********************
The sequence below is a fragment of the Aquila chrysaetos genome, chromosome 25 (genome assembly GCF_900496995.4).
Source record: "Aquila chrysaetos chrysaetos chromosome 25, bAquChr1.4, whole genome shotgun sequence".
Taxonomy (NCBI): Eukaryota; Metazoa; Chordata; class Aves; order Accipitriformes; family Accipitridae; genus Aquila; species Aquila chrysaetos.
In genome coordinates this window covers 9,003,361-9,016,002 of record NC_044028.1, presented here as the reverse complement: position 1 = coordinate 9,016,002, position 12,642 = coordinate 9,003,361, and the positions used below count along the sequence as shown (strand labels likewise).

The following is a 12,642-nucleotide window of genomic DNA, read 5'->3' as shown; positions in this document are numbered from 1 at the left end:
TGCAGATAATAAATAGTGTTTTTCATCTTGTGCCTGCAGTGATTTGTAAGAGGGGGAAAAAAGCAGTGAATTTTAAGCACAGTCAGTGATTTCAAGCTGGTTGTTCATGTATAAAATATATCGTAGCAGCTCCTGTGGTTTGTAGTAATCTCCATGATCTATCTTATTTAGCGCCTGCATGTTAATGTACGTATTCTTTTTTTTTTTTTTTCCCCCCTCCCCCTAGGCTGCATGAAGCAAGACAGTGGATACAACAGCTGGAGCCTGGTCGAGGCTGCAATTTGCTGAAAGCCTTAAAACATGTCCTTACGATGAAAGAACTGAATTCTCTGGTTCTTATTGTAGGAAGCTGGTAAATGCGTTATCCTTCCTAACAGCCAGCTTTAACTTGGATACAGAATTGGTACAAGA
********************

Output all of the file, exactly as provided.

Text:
The sequence below is a fragment of the Aquila chrysaetos genome, chromosome 25 (genome assembly GCF_900496995.4).
Source record: "Aquila chrysaetos chrysaetos chromosome 25, bAquChr1.4, whole genome shotgun sequence".
Taxonomy (NCBI): Eukaryota; Metazoa; Chordata; class Aves; order Accipitriformes; family Accipitridae; genus Aquila; species Aquila chrysaetos.
In genome coordinates this window covers 9,003,361-9,016,002 of record NC_044028.1, presented here as the reverse complement: position 1 = coordinate 9,016,002, position 12,642 = coordinate 9,003,361, and the positions used below count along the sequence as shown (strand labels likewise).

The following is a 12,642-nucleotide window of genomic DNA, read 5'->3' as shown; positions in this document are numbered from 1 at the left end:
TGCAGATAATAAATAGTGTTTTTCATCTTGTGCCTGCAGTGATTTGTAAGAGGGGGAAAAAAGCAGTGAATTTTAAGCACAGTCAGTGATTTCAAGCTGGTTGTTCATGTATAAAATATATCGTAGCAGCTCCTGTGGTTTGTAGTAATCTCCATGATCTATCTTATTTAGCGCCTGCATGTTAATGTACGTATTCTTTTTTTTTTTTTTTCCCCCCTCCCCCTAGGCTGCATGAAGCAAGACAGTGGATACAACAGCTGGAGCCTGGTCGAGGCTGCAATTTGCTGAAAGCCTTAAAACATGTCCTTACGATGAAAGAACTGAATTCTCTGGTTCTTATTGTAGGAAGCTGGTAAATGCGTTATCCTTCCTAACAGCCAGCTTTAACTTGGATACAGAATTGGTACAAGA